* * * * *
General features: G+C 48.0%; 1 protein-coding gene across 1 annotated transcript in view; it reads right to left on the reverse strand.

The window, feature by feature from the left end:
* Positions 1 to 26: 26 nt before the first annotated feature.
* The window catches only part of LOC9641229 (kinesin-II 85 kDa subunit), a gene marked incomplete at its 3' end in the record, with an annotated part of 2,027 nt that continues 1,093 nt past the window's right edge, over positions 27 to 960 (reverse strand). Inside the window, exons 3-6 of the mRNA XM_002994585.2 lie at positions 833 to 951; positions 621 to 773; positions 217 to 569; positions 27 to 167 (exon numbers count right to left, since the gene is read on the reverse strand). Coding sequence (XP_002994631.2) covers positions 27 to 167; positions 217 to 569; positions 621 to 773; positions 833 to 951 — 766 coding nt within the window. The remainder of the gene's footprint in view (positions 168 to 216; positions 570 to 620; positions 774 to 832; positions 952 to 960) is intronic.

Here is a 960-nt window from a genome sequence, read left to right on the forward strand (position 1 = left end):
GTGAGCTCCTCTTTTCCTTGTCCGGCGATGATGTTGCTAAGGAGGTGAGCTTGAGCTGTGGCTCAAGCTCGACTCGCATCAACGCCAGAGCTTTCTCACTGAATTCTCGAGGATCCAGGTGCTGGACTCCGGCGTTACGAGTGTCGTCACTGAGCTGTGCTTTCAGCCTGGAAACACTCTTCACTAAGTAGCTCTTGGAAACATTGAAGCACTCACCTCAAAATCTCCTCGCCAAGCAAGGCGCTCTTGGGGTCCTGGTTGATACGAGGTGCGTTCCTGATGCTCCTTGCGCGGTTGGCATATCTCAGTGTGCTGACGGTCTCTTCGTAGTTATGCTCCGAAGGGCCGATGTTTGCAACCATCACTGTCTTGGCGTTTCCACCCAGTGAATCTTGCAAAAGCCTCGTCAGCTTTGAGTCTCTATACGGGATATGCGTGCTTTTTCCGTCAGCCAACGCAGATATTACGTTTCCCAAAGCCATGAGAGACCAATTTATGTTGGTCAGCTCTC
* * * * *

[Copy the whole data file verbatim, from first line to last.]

General features: G+C 48.0%; 1 protein-coding gene across 1 annotated transcript in view; it reads right to left on the reverse strand.

The window, feature by feature from the left end:
* Positions 1 to 26: 26 nt before the first annotated feature.
* The window catches only part of LOC9641229 (kinesin-II 85 kDa subunit), a gene marked incomplete at its 3' end in the record, with an annotated part of 2,027 nt that continues 1,093 nt past the window's right edge, over positions 27 to 960 (reverse strand). Inside the window, exons 3-6 of the mRNA XM_002994585.2 lie at positions 833 to 951; positions 621 to 773; positions 217 to 569; positions 27 to 167 (exon numbers count right to left, since the gene is read on the reverse strand). Coding sequence (XP_002994631.2) covers positions 27 to 167; positions 217 to 569; positions 621 to 773; positions 833 to 951 — 766 coding nt within the window. The remainder of the gene's footprint in view (positions 168 to 216; positions 570 to 620; positions 774 to 832; positions 952 to 960) is intronic.

Here is a 960-nt window from a genome sequence, read left to right on the forward strand (position 1 = left end):
GTGAGCTCCTCTTTTCCTTGTCCGGCGATGATGTTGCTAAGGAGGTGAGCTTGAGCTGTGGCTCAAGCTCGACTCGCATCAACGCCAGAGCTTTCTCACTGAATTCTCGAGGATCCAGGTGCTGGACTCCGGCGTTACGAGTGTCGTCACTGAGCTGTGCTTTCAGCCTGGAAACACTCTTCACTAAGTAGCTCTTGGAAACATTGAAGCACTCACCTCAAAATCTCCTCGCCAAGCAAGGCGCTCTTGGGGTCCTGGTTGATACGAGGTGCGTTCCTGATGCTCCTTGCGCGGTTGGCATATCTCAGTGTGCTGACGGTCTCTTCGTAGTTATGCTCCGAAGGGCCGATGTTTGCAACCATCACTGTCTTGGCGTTTCCACCCAGTGAATCTTGCAAAAGCCTCGTCAGCTTTGAGTCTCTATACGGGATATGCGTGCTTTTTCCGTCAGCCAACGCAGATATTACGTTTCCCAAAGCCATGAGAGACCAATTTATGTTGGTCAGCTCTC